Curious Carly
Julie says, “At the Shelter, surprisingly enough, the staff formed a stronger bond to Celine because she was calmer than Carly and would respond to baby-talk by purring.  She spent a lot of time in the office with me and she reached the point where she would welcome petting."  At the Sanctuary, Celine is more wary; she has joined the cats who prefer the top of the cages, and prefers to stay just out of reach. A challenge for the Kitty Comforters!
Celine up top - MW

Celine has something of her namesake's reserved demeanour
Given a little time to relax and realise that the humans who are around bring good things and petting, we hope that she too will join the more sociable crowd who welcome visitors

Blog by Brigid Coult, with thanks to Kati Degraaf and Julie Desgroseillers
Photos by Brigid Coult, Kati Degraaf & Michele Wright

Saturday, January 7, 2017

An evening in the Single-Wide

When Richmond Homeless Cats first established the Sanctuary in 1999, the first structure there was a single-wide trailer. First located near the road, it was subsequently moved to its current position on the east side of what would become the main courtyard.
Irene and her fanclub outside the Single-Wide - BC

Before renovations - DW
Trailers like this are not really expected to have a long life – especially when exposed not just to standard problems like damp and ants, but also to cat-pee and busily digging claws. This past summer the single-wide trailer was closed for renovations.  That in itself was a major operation, made possible only by the deck on the east side; all of the furniture was relocated, a barrier was built across the main room, and finally the cats were ejected into the south side and the deck.
Building the barrier - DW
Ask any of the staff or single-wide volunteers about the renovations and eyes will roll. The loss of a washer-dryer and sink was a pretty significant difficulty, given the amount of laundry we get through. Handy-man Doug could be found working at all hours – the boiler was replaced, the wiring re-done, the piping moved, new cabinets and sink installed, new windows, repaired walls and ceiling, and finally the washing machine and dryer replaced and finally the divider was removed.
The new look of the Single-wide - BC

Quickly the cats moved back in, taking over the space with great delight. The crowded back deck suddenly became vacant (especially when we were hit with a cold snap) and furry bodies claimed any warm spot they could find.  The following video comes from long-time RAPS supporter Ed Ng, who sponsors several of these cats.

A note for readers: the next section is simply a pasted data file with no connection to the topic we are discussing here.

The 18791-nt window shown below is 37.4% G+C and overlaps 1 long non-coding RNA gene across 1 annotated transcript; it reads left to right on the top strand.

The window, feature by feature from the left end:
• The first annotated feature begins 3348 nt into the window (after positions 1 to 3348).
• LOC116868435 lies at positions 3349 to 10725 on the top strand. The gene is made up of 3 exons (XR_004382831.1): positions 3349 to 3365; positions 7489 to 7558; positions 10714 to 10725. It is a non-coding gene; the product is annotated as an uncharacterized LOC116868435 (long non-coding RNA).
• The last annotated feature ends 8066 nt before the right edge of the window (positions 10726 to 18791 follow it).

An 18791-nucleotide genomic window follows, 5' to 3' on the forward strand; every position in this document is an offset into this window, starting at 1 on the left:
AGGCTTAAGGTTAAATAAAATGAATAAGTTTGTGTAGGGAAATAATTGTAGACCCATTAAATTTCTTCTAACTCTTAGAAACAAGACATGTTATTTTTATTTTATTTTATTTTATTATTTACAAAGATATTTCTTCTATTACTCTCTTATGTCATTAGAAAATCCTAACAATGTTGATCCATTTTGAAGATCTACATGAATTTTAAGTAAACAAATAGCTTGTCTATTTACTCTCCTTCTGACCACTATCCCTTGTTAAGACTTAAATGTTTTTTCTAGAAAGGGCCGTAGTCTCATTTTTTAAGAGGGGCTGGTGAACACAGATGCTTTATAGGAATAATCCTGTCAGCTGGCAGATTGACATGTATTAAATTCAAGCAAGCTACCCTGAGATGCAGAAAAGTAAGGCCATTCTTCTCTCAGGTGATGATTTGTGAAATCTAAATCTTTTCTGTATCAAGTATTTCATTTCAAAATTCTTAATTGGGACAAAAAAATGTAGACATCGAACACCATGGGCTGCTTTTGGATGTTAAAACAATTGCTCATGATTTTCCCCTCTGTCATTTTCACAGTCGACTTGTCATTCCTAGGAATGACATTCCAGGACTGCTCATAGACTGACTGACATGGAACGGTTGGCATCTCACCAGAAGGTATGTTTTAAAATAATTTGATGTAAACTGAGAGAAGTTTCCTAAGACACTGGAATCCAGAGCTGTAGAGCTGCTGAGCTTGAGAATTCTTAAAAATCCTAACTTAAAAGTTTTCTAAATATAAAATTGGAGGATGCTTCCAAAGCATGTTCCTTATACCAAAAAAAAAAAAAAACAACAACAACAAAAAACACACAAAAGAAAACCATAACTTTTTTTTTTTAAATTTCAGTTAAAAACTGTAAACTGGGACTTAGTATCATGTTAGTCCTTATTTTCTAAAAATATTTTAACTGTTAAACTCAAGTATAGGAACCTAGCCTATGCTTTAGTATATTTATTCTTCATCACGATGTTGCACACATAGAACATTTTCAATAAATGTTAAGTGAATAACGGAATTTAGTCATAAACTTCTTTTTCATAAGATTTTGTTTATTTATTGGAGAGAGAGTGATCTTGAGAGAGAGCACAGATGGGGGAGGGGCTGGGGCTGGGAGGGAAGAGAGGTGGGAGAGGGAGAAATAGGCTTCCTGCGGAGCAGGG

The cold snap just mentioned produced a number of vacancies in volunteer slots, as people found it impossible to get to their shifts. Recently I covered someone else’s feeding shift in the single-wide. I’m rarely in there unless I’m subbing for someone, and what I find frustrating then is that there’s nobody I can ask about identifying individuals in a roomful of cats!
Feeding time - MW
It was nice to work in the single-wide again, with counter-space and storage all well-organised, Counter-space, of course, is rapidly taken over by the cats, hoping for advance tasting.  I usually get the first four plates of food down to the floor quickly, and get them distracted, while I dish out the other platefuls for the cage-tops, the deck, and the porch and Newcomers area. Once the cans are washed out for recycling, it’s time to be changing water-bowls and checking dry food.

A post-dinner nap, now...    BC
This is time I enjoy – feeling less rushed, and able to interact with cats, and make some new acquaintances, which I will blog about in future weeks. We have three youngsters who have tested positive for FeLV, and they’re making their home in the office at the back; all three are still very nervous and the kitty comforters are working on getting them more relaxed with people. Three of the cats who had a temporary home in that room when they were relocated from the Shelter are now with us permanently in the main room and are still acclimatizing; Spooky in particular does NOT like other cats, and wants to get back into the Leukemia Room! Big Debo has just been moved in from the Moore House, and needed a little extra fussing. Chrissy has had chronic diarrhea, which we finally have under control, but it will probably mean that she will need to live caged or separate in order that we can monitor her diet.
Meet Debo - DW
With everything checked and tidy, I went to see who was out on the deck. Though it was cold, there were a couple of cuddle-puddles up on the shelf, and the three cow-cats – Mya, Teagan and Kirsty – were all out and about.
Kirstie, Mya & Teagan - PH
Teagan is very snuggly – she immediately demanded a lap and my attention. Kirsty was already settled on the couch by us and didn’t want to move, but was ready to accept petting. Mya was not certain – she hovered anxiously and then finally came up onto the back of the couch. Part of her nervousness was because big Bossanova was also hovering and wanting to come in on the cuddle. He has made such progress – from the angry feral who first came to us, to the shy boy who wouldn’t come down off the shelf, to this cat who wants attention, to the extent of coming up on a lap. He’s also going through into the main room at last – something most of the cow-cats aren’t quite willing to do just yet.
Bossanova - BC
The evening ended with treats – I usually bring a baggie of chicken bits, and there is much competition over who gets what. Then lights out, and time for cats to sleep...

Blog by Brigid Coult
Photos by Brigid Coult, Phaedra Hardman, Debbie Wolanski, Michele Wright